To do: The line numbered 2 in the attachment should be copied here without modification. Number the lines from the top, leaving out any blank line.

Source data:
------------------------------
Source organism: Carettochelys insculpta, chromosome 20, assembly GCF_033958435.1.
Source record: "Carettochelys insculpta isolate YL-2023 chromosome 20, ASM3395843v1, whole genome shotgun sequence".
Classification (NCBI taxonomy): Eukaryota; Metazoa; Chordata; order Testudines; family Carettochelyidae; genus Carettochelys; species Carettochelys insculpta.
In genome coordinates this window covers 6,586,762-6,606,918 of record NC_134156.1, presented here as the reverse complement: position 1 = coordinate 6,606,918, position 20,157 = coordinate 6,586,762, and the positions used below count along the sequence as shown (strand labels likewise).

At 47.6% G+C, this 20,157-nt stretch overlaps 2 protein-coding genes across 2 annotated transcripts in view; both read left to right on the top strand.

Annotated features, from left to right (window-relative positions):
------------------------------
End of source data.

Source record: "Carettochelys insculpta isolate YL-2023 chromosome 20, ASM3395843v1, whole genome shotgun sequence".